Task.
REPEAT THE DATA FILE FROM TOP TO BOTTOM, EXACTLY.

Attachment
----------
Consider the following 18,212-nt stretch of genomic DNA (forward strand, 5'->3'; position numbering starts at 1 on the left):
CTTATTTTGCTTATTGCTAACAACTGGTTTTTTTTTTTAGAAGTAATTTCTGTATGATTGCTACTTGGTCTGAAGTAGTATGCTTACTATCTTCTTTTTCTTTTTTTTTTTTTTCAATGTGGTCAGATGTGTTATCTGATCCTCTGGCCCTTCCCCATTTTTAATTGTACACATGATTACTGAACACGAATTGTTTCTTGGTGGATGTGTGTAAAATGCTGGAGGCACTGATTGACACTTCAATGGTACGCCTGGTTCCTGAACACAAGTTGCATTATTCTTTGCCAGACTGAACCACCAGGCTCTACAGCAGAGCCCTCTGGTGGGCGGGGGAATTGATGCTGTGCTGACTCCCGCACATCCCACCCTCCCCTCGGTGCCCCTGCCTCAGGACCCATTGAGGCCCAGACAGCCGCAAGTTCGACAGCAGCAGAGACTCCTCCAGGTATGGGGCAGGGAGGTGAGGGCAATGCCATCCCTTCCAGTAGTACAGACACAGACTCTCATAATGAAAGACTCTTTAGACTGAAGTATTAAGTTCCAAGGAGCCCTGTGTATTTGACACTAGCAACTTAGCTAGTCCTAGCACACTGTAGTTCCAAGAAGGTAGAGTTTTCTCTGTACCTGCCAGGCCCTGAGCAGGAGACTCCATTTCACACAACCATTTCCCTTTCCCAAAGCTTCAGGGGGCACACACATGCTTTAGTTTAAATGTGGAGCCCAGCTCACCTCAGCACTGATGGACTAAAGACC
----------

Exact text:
Consider the following 18,212-nt stretch of genomic DNA (forward strand, 5'->3'; position numbering starts at 1 on the left):
CTTATTTTGCTTATTGCTAACAACTGGTTTTTTTTTTTAGAAGTAATTTCTGTATGATTGCTACTTGGTCTGAAGTAGTATGCTTACTATCTTCTTTTTCTTTTTTTTTTTTTTCAATGTGGTCAGATGTGTTATCTGATCCTCTGGCCCTTCCCCATTTTTAATTGTACACATGATTACTGAACACGAATTGTTTCTTGGTGGATGTGTGTAAAATGCTGGAGGCACTGATTGACACTTCAATGGTACGCCTGGTTCCTGAACACAAGTTGCATTATTCTTTGCCAGACTGAACCACCAGGCTCTACAGCAGAGCCCTCTGGTGGGCGGGGGAATTGATGCTGTGCTGACTCCCGCACATCCCACCCTCCCCTCGGTGCCCCTGCCTCAGGACCCATTGAGGCCCAGACAGCCGCAAGTTCGACAGCAGCAGAGACTCCTCCAGGTATGGGGCAGGGAGGTGAGGGCAATGCCATCCCTTCCAGTAGTACAGACACAGACTCTCATAATGAAAGACTCTTTAGACTGAAGTATTAAGTTCCAAGGAGCCCTGTGTATTTGACACTAGCAACTTAGCTAGTCCTAGCACACTGTAGTTCCAAGAAGGTAGAGTTTTCTCTGTACCTGCCAGGCCCTGAGCAGGAGACTCCATTTCACACAACCATTTCCCTTTCCCAAAGCTTCAGGGGGCACACACATGCTTTAGTTTAAATGTGGAGCCCAGCTCACCTCAGCACTGATGGACTAAAGACC